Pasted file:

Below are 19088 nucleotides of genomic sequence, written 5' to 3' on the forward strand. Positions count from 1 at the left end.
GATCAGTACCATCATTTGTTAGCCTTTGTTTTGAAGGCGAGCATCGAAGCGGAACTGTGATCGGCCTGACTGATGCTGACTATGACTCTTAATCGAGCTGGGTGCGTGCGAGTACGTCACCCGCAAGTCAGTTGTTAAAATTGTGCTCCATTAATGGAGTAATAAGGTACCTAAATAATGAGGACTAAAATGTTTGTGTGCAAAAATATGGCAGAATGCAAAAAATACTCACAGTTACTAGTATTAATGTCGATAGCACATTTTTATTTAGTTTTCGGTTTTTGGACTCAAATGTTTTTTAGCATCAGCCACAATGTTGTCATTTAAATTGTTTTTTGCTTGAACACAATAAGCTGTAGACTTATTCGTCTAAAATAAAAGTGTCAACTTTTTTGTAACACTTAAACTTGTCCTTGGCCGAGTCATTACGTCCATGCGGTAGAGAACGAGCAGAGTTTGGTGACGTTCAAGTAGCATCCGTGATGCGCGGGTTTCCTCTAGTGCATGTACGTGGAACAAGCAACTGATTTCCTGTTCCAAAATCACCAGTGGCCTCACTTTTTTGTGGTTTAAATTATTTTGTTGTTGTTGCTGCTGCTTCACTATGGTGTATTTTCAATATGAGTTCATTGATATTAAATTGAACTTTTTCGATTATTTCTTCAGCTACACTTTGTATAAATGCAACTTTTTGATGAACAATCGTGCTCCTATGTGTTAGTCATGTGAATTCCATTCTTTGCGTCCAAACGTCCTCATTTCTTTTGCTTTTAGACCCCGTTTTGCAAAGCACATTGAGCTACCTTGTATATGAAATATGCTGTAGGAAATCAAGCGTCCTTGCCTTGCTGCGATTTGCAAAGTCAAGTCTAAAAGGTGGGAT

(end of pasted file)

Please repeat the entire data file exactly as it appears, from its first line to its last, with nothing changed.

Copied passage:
Below are 19088 nucleotides of genomic sequence, written 5' to 3' on the forward strand. Positions count from 1 at the left end.
GATCAGTACCATCATTTGTTAGCCTTTGTTTTGAAGGCGAGCATCGAAGCGGAACTGTGATCGGCCTGACTGATGCTGACTATGACTCTTAATCGAGCTGGGTGCGTGCGAGTACGTCACCCGCAAGTCAGTTGTTAAAATTGTGCTCCATTAATGGAGTAATAAGGTACCTAAATAATGAGGACTAAAATGTTTGTGTGCAAAAATATGGCAGAATGCAAAAAATACTCACAGTTACTAGTATTAATGTCGATAGCACATTTTTATTTAGTTTTCGGTTTTTGGACTCAAATGTTTTTTAGCATCAGCCACAATGTTGTCATTTAAATTGTTTTTTGCTTGAACACAATAAGCTGTAGACTTATTCGTCTAAAATAAAAGTGTCAACTTTTTTGTAACACTTAAACTTGTCCTTGGCCGAGTCATTACGTCCATGCGGTAGAGAACGAGCAGAGTTTGGTGACGTTCAAGTAGCATCCGTGATGCGCGGGTTTCCTCTAGTGCATGTACGTGGAACAAGCAACTGATTTCCTGTTCCAAAATCACCAGTGGCCTCACTTTTTTGTGGTTTAAATTATTTTGTTGTTGTTGCTGCTGCTTCACTATGGTGTATTTTCAATATGAGTTCATTGATATTAAATTGAACTTTTTCGATTATTTCTTCAGCTACACTTTGTATAAATGCAACTTTTTGATGAACAATCGTGCTCCTATGTGTTAGTCATGTGAATTCCATTCTTTGCGTCCAAACGTCCTCATTTCTTTTGCTTTTAGACCCCGTTTTGCAAAGCACATTGAGCTACCTTGTATATGAAATATGCTGTAGGAAATCAAGCGTCCTTGCCTTGCTGCGATTTGCAAAGTCAAGTCTAAAAGGTGGGAT